Mr G H Hardy, M.A., Fellow and Lecturer of Trinity College, has given me great help during the preparation of the book; he has read all the proofs, and also the manuscript of Chapter Xl and the Appendices. I am deeply conscious that the value of the book has been much increased by Mr Hardy's valuable suggestions and by his assistance in the selection and manufacture of examples.
The proofs have also been read by Mr J E Bowen, B.A., Senior Scholar of Queen's College, Galway, 19061907; and in part by Mr J E Wright, M.A., Fellow of Trinity College, and Professor at Bryn Mawr College, Pennsylvania. The examples have been verified by Mr G N Watson, B.A., Scholar of Trinity College, who also read the proofs of Chapter Xl and Appendix III. To these three gentlemen my best thanks are due for their careful work.
T J I'A BROMWICH.
CAMBRIDGE,
December, 1907.
with the assistance of T M MACROBERT, D.Sc. Lecturer in Mathematics in the University of Glasgow

The second edition of this book consists largely of a reproduction of the first edition, with additional theorems and examples. The arrangement of the first seven chapters, as well as of Chapter IX, has undergone very little alteration: to the eighth chapter a discussion of the solution of linear differential equations of the second order has been added. Chapter X of the first edition ("Complex Series and Products") has been broken up into two chapters, X and XI, the first of these containing the general theory of complex series and products, and the second dealing with special series and functions. The principal new feature of the latter chapter is a discussion of elliptic function formulae.
Chapter Xl of the first edition ("NonConvergent and Asymptotic Series") now becomes Chapter XII. Here the entire discussion of the theory of summable series, apart from the historical introduction, has been omitted, as Dr Bromwich felt that an adequate account of the subject with its later developments would require more space than could be given to it in the present volume. The part of the chapter devoted to, asymptotic series has been enlarged, and contains, among other new matter, an exposition of the asymptotic expansions of the Bessel functions. Room has also been found for a discussion of trigonometrical series, including Stokes's transformation and Gibbs's phenomenon.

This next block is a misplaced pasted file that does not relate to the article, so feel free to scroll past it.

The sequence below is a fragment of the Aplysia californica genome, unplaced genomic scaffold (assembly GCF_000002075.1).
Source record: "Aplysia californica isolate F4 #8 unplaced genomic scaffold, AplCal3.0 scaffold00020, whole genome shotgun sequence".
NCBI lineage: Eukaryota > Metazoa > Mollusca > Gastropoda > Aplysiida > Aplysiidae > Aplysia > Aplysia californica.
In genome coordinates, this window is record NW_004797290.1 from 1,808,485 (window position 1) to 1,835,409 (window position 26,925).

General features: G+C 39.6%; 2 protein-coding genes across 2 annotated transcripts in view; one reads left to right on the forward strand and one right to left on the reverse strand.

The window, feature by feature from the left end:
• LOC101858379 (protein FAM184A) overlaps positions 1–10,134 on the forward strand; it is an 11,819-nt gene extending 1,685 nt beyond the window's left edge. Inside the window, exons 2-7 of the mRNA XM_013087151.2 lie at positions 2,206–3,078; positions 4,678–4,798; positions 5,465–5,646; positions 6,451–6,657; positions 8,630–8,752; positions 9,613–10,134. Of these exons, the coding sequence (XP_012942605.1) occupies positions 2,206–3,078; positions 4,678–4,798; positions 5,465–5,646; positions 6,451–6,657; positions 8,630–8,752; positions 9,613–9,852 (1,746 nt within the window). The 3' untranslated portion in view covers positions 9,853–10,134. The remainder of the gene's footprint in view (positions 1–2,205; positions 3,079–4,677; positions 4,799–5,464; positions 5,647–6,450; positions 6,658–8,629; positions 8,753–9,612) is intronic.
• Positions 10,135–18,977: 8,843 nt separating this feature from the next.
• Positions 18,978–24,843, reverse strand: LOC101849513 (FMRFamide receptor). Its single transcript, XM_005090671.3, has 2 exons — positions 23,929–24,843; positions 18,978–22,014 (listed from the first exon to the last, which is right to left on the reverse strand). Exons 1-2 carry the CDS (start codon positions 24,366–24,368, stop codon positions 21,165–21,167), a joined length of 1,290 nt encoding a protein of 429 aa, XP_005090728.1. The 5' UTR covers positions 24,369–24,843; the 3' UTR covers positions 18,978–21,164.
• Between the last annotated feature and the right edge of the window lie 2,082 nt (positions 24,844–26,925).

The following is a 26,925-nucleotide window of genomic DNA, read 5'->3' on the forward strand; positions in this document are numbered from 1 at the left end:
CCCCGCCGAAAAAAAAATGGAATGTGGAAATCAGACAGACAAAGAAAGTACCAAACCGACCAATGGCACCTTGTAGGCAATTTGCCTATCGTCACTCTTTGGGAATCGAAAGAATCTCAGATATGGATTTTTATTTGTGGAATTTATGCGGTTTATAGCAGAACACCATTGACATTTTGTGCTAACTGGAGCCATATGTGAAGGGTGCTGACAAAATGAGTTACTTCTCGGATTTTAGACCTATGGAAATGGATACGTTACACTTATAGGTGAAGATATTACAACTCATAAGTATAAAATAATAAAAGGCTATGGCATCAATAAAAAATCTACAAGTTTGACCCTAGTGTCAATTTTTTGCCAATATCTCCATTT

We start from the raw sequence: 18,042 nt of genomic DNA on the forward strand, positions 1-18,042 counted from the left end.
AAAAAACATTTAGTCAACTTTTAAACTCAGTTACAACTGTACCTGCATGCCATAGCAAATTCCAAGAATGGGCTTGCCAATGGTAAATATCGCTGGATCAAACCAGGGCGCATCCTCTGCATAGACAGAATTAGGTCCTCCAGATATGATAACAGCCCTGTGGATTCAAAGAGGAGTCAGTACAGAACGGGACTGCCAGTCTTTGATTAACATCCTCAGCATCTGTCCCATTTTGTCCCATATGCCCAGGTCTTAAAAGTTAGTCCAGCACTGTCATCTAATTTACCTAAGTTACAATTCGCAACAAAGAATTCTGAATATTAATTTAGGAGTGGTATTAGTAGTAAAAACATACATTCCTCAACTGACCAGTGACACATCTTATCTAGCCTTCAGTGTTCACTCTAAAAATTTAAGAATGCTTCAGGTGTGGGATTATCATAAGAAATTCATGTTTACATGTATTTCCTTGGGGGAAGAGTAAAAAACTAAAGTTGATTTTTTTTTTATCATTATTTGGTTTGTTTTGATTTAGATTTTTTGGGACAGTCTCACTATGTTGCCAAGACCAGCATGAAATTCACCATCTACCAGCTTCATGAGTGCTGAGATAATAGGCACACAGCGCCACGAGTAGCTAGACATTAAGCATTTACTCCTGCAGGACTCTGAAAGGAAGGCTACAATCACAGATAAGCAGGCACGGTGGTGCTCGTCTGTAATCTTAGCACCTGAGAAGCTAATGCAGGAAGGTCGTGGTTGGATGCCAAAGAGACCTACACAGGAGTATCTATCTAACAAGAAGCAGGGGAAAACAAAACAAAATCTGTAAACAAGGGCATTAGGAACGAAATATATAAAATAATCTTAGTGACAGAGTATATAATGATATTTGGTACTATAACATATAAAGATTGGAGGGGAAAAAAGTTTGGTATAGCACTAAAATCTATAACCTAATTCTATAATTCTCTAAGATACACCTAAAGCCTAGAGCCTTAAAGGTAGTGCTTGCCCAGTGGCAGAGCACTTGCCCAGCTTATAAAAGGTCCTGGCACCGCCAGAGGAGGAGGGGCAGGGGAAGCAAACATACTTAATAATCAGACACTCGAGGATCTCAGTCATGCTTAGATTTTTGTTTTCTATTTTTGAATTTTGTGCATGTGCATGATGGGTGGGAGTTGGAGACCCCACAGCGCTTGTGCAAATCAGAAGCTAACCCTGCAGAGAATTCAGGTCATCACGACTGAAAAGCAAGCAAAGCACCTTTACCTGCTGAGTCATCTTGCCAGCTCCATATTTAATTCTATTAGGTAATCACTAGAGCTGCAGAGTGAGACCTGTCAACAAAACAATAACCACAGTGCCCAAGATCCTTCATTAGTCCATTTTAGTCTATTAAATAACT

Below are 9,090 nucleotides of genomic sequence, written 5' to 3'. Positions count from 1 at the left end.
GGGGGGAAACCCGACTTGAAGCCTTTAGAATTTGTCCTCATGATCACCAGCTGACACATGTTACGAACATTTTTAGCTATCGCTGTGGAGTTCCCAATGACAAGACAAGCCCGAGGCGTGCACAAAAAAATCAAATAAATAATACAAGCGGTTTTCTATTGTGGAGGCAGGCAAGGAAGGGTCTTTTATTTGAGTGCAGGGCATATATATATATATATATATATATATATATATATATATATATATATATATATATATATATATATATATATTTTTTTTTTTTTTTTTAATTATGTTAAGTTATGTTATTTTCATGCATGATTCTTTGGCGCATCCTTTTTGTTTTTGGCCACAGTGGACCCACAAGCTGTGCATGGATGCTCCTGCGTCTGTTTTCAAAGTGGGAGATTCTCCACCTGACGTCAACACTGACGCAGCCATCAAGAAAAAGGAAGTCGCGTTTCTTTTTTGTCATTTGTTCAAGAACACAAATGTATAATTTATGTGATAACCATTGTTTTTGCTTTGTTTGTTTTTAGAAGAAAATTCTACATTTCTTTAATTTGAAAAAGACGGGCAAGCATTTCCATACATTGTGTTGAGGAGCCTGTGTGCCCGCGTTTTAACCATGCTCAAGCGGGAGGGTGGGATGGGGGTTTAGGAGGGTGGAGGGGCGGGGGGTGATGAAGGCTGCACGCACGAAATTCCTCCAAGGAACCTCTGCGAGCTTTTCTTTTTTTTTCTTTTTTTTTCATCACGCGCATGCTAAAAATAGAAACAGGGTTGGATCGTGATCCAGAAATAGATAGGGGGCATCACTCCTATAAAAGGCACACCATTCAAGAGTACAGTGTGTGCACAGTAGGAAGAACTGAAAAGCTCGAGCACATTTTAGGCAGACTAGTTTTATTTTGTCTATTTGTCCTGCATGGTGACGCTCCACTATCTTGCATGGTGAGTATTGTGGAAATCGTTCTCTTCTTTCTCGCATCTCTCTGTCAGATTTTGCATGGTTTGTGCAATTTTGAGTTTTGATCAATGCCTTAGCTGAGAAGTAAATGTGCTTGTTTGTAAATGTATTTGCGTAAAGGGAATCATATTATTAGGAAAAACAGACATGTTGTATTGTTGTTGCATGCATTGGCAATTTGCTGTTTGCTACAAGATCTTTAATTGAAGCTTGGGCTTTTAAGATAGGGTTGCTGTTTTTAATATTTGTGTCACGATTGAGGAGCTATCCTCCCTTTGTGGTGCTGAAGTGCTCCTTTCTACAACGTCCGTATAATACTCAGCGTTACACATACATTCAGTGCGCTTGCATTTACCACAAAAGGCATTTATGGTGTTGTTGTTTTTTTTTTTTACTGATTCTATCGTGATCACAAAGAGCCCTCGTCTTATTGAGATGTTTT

The alterations in Appendix I are slight, but Appendix II has been expanded, to make room for an account of Napier's invention of logarithms. Appendix III ("Infinite Integrals and Gama Functions") was originally written in connection with the discussion of summable series, and might therefore have been omitted. As, however, this Appendix contains much material not otherwise accessible in English textbooks, it has been decided to include a verbatim reprint of it in this edition. The set of "Harder Miscellaneous Examples" has also been omitted, but some of these examples will be found in the collections of examples throughout the book.
Dr Bromwich, unfortunately, has not been able to supervise the passing of the final proofs of the new edition through the press. When these came into my hands the entire book, except Appendix III, was already in type, and my share of the work has been confined to matters of detail. Many errors have been eliminated, and it is hoped that the work has not suffered seriously from the absence, at the final stages, of the guiding hand of the author.
THOMAS M MACROBERT.
GLASGOW, October, 1925.
Note. The numbering of some of the articles referred to in the Preface to the First Edition has been altered in the Second Edition.